Brought to you by the Washington State Beef Commission
As a working mom of three young athletes, part-time coach, former collegiate player, and running enthusiast, I know how essential high quality nutrition is to feeling good and keeping up with my family’s fast-paced life. But paying attention to my nutrition and fitness goals isn’t where my job stops…
One small change in your diet can make a big difference in the way you feel, perform and make it through the day. It can also improve how your kids perform in the classroom and on the pitch. Some of the more remarkable benefits of eating protein throughout the day (not just during our usual American dinnertime dose) include feeling satisfied after a protein-packed meal, which helps reduce mindless eating. Also, meals with protein help to build muscle and reduce body fat. Strong muscles, fueled bodies and focused minds are something every mom wants their kids to have, but making a nutrition shift in a busy household can be a challenge. So, we made it easy to get you started and lead your family toward a future of Fuel for Fitness!
Registered Dietitians at Beef It’s What’s For Dinner have created a fun and interactive new nutrition challenge designed for busy families, active parents and young athletes. Putting solid nutrition research to work, the RD’s at Beef It’s What’s For Dinner have made it easy for you. Join the 30 Day Protein Challenge and you’ll receive daily emails with goals, tips and inspiration to keep you on track. Sign up now. And take a sneak peek at the Challenge by looking at what others have done with their #ProteinChallenge experience and shares on Twitter and Instagram.
Wondering how you get started on the job of eating more protein, more often? It’s really easy. It starts with breakfast! Step away from the baked goods, bowl of cereal or piece of toast... And step up to the nutrient-dense, satisfaction of a meal made to kick start your day. This Egg Cup recipe is a great make-ahead meal that stores in the refrigerator for quick reheats during the morning rush. It’s portable and it’s easy to customize with the protein, cheese and veggies that your family loves (my kids love tacos so this recipe is a great fit).
Beef Sausage & Egg Cups (hyperlink: http://www.beefitswhatsfordinner.com/recipe.aspx?id=5748)
1 recipe Basic Country Beef Breakfast Sausage (recipe below)
1 can (4-1/2 ounces) chopped green chiles, undrained or 4 ounces chopped spinach or kale
1/2 cup shredded reduced-fat Monterey Jack or Cheddar cheese
5 large eggs
1/4 cup non-fat milk
1 to 2 teaspoons regular or chipotle hot pepper sauce
Salt and pepper, to taste
- To prepare Basic Country Beef Breakfast Sausage: Combine 1 pound 93% lean ground beef, 2 teaspoons chopped fresh sage or 1/2 teaspoon rubbed sage, 1 teaspoon garlic powder, 1 teaspoon onion powder, 1/2 teaspoon salt, 1/4 to 1/2 teaspoon crushed red pepper in large bowl, mixing lightly but thoroughly. Heat large nonstick skillet over medium heat until hot. Add beef mixture; cook 8 to 10 minutes, breaking into 3/4-inch crumbles and stirring occasionally. Drain fat, if needed.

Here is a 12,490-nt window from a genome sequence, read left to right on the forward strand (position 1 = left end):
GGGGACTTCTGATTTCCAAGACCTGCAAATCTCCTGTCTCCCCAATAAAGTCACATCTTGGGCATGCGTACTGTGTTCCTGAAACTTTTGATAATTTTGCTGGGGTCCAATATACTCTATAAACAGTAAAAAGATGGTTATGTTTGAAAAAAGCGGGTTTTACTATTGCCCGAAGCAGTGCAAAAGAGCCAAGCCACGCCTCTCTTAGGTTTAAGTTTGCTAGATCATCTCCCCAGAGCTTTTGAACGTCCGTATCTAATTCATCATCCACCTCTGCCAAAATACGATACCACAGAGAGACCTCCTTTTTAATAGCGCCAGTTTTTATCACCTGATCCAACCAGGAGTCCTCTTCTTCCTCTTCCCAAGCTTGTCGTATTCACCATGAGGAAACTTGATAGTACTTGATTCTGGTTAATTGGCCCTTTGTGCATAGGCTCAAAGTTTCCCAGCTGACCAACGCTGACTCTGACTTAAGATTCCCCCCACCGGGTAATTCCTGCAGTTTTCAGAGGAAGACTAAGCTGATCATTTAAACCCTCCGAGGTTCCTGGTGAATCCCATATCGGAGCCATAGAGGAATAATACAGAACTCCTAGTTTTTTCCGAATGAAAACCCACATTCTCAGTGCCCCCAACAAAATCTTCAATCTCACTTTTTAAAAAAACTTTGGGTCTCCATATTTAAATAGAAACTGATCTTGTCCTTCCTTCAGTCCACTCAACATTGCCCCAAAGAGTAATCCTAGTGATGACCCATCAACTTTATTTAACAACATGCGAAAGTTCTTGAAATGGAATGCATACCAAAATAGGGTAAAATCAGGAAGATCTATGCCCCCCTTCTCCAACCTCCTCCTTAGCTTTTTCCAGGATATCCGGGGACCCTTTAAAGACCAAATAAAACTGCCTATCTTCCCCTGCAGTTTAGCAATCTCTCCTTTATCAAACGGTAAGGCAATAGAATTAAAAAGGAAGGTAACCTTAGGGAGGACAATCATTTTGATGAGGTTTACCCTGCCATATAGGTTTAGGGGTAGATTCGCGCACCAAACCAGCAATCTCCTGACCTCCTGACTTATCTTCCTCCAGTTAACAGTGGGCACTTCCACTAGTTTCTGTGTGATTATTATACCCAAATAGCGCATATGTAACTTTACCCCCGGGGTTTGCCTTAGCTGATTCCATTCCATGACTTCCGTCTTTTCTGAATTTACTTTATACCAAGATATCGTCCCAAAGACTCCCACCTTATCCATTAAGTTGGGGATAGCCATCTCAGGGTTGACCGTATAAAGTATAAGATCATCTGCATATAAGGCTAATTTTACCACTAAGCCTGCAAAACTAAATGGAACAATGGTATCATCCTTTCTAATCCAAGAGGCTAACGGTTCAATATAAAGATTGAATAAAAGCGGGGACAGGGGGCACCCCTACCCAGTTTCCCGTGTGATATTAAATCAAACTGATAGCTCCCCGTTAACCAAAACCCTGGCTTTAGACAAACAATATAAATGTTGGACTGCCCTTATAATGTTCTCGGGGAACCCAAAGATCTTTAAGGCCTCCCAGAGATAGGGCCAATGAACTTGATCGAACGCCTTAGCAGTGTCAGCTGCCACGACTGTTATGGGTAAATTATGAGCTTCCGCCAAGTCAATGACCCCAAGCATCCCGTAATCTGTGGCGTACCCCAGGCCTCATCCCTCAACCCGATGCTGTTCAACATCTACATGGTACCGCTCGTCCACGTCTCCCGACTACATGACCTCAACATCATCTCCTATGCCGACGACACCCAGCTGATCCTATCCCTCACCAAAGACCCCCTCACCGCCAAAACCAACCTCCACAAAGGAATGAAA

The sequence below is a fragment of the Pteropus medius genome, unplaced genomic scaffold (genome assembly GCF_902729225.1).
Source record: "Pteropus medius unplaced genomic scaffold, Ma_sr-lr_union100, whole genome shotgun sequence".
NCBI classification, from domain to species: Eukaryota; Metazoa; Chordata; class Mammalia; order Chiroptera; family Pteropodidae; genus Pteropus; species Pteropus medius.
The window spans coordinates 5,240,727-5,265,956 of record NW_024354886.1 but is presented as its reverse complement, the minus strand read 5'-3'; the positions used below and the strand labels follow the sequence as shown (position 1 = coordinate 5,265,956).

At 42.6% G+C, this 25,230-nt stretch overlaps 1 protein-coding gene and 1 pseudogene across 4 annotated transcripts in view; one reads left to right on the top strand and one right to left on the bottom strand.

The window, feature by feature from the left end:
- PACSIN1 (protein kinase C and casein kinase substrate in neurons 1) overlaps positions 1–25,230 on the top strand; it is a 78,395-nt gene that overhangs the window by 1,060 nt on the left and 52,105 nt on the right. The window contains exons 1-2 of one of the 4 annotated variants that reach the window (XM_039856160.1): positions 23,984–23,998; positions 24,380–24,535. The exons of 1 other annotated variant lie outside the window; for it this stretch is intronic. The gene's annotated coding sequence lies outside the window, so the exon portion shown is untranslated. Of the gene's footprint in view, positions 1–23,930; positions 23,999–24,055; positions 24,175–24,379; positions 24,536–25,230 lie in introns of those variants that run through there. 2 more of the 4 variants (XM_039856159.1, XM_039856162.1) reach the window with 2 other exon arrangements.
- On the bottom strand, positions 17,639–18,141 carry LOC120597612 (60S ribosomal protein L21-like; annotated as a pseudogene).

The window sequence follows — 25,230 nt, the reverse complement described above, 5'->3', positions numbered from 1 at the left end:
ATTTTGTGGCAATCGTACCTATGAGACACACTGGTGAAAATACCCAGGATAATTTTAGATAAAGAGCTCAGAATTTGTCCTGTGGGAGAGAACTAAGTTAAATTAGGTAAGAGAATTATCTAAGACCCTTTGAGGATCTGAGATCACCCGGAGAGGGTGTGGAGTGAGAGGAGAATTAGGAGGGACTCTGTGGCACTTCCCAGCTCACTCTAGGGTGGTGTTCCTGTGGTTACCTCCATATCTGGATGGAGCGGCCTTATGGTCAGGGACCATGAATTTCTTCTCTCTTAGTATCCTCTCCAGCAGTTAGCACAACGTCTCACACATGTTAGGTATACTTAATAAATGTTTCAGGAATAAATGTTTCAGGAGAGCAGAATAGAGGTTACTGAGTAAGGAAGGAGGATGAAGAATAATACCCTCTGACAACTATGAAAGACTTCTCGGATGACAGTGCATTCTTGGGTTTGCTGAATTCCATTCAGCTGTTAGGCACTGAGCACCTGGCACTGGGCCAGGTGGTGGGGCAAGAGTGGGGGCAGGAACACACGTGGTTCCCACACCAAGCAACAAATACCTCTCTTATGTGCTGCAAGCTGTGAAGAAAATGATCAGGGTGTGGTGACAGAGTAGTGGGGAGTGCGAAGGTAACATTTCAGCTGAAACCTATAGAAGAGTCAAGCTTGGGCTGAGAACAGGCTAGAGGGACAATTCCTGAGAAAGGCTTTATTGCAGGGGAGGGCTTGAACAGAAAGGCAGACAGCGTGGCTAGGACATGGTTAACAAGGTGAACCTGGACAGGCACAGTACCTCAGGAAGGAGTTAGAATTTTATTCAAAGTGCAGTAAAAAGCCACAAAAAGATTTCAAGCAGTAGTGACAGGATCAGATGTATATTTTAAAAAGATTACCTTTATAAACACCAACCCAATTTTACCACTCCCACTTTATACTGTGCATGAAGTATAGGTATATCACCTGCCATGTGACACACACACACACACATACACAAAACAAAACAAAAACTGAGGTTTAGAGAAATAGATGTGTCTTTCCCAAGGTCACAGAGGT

- Preheat oven to 375°F. Spray 12-cup standard muffin pan with nonstick cooking spray. Stir chiles (or greens) and cheese into beef mixture. Evenly divide mixture into prepared muffin pan.
- Whisk eggs, milk and hot sauce, as desired, in medium bowl. Evenly divide egg mixture over beef mixture in muffin cups.
- Bake in 375°F oven 17 to 20 minutes or until egg mixture is set and just beginning to brown. Let stand 2 minutes. Loosen edges; remove from muffin pan. Season with salt and pepper and garnish with avocado, ketchup, salsa, plain non-fat Greek yogurt, etc as desired.
Nutrition information per egg cup, using 93% lean ground beef: 108 calories; 6 g fat (2 g saturated fat; 2 g monounsaturated fat); 106 mg cholesterol; 144 mg sodium; 1 g carbohydrate; 0.3 g fiber; 12 g protein; 2.6 mg niacin; 0.2 mg vitamin B6; 1.0 mcg vitamin B12; 1.3 mg iron; 12.5 mcg selenium; 2.3 mg zinc; 88.3 mg choline.
This recipe is an excellent source of protein; and a good source of niacin, vitamin B6, vitamin B12, selenium, zinc and choline.
Want more tips for boosting your protein at meals and in between? Check out these tips for Adding Protein. To get it all, join the 30 Day Protein Challenge and you’ll receive daily emails with goals, tips and inspiration to keep you on track. Sign up now.
A note on identifying your young athlete’s protein needs: The amount of protein your child needs depends on his/her age, body size, gender, and activity level. But a good rule of thumb, according to the American Academy of Pediatrics, is that protein should make up about 15 to 20 percent of your child’s daily calories. According to the Kids Health from Nemours website, kids usually need to eat about 1/2 gram of protein for every pound of body weight. This means that a 70-pound child should eat around 35 grams of protein disbursed throughout a day. Very athletic older children and teens might need up to a gram of protein per pound of weight to sustain their energy, growth and athletic development. Seeking nutrition advice specific to your family’s needs is always encouraged